Stock 2: Home Inns and Hotels Management (HMIN)
2013 is supposed to be a year when China continues rebalancing its economy toward consumption and domestic growth. If that actually happens, Home Inns & Hotels Management with its 1,682 hotels in 243 cities should be a major beneficiary since spending on travel is one of the fastest growing parts of the consumer economy. If, on the other hand, Chinese economic growth doesn’t rebalance but merely perks up to 8% or better, the hotel company should still do very well. Home Inns has built up a loyal customer base—with 10.6 million unique active members in its frequent guest program. And its third quarter showed a pickup in revenue—up 62% year over year—and RevPAR (revenue per available room)—up to 157 yuan in the quarter from 149 yuan in the second quarter.
Stock 3: Akamai Technologies (AKAM)
Cloud computing is a trend that you want to own a part of—Cisco Systems (CSCO) projects that global cloud traffic will make up 64% of total data center traffic by 2016, up from 29% in 2011. But how? Many of the biggest cloud-computing “companies” are actually units of larger companies rather than stand alone business. I don’t think buying Amazon.com (AMZN) to get its data center and cloud computing business makes a whole lot of sense. Akamai Technologies sells services that accelerate Internet traffic—and accelerators are especially important as cloud traffic grows and as a growing percentage of traffic consists of complex video and multimedia that needs to be streamed to users without glitches or lags. Akamai manages a network of more than 95,000 content delivery servers that are located within the “last mile” in 1,900 networks in 75 countries. The stock is cheap for a technology company at 23 times projected 2012 earnings per share and Akamai is remarkably consistent for a technology company with average annual revenue growth since 2007 near 17%Stock 4: Apple (AAPL)
Not all my picks for 2013 are riding trends. Some like Apple make their own trends. If Apple’s remarkable and maddening stock performance in 2012 demonstrated anything, it showed that this is one stock that dances to its own music. Apple shares are capable of climbing when everything else is tumbling and equally capable of plunging 25% or more (this December, for example) while the rest of the market is slowly moving ahead. For 2013 Apple has two things going for it: the stock ended 2012 in deep retreat as sentiment rather than fundamentals turned against Apple. (And sentiment on this baby can quickly go into reverse.) Apple fell from $589 on November 11 to $509 on December 14—and that’s after a plunge from $702 on September 19 to $526 on November 15. Investors sold Apple at the end of 2012 on downgrades from Wall Street analysts that cited order reductions to Apple suppliers. But curiously sellers seem not to have read all the way through these opinions. For example, the analyst at Canaccord Genuity who cut his target price to $750 from $800 (while maintaining a buy rating) wrote that reduced orders to iPhone suppliers could be because of softer that expected sales in international markets OR because of Apple’s intention to launch a new iPhone model in June. Other technology analysts, most notably Horace Dedlu on Asymco http://www.asymco.com/2012/12/06/does-s-stand-for-spring/ , have argued that Apple, having managed to launch new models of all its products in the fall, is moving to a six-month cycle from a new model every year cycle. With Apple’s stock now driven by product introductions, this would be a huge change. I find the argument convincing. You should read it.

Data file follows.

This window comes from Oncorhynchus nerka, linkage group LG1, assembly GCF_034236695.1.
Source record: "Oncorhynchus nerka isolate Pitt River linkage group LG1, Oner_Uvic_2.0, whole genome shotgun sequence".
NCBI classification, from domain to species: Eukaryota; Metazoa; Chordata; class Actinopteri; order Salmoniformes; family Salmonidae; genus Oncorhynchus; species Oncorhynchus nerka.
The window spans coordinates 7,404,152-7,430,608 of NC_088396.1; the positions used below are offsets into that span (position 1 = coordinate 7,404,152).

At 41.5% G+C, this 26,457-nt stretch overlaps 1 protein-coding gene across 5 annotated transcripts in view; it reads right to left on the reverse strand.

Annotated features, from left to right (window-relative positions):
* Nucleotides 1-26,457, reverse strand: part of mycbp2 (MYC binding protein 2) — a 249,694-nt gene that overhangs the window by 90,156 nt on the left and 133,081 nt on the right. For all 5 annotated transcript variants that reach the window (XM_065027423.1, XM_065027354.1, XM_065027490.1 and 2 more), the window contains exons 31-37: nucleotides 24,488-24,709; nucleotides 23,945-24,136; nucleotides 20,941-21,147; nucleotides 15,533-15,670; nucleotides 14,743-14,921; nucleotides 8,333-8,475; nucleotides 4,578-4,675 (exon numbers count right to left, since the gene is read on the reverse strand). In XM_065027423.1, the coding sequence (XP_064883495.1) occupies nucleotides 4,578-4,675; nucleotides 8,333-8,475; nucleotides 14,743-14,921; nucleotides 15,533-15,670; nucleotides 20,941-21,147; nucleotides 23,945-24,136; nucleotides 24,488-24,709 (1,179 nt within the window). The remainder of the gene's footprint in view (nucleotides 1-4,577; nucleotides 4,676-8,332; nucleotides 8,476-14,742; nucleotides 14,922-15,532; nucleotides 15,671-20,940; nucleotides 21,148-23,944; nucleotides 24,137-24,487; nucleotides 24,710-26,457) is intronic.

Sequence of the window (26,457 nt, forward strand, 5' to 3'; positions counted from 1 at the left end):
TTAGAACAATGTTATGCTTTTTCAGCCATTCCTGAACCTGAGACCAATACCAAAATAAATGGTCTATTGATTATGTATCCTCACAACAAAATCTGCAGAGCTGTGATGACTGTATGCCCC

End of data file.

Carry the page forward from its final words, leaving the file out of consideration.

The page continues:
Stock 5: Cheniere Energy (LNG)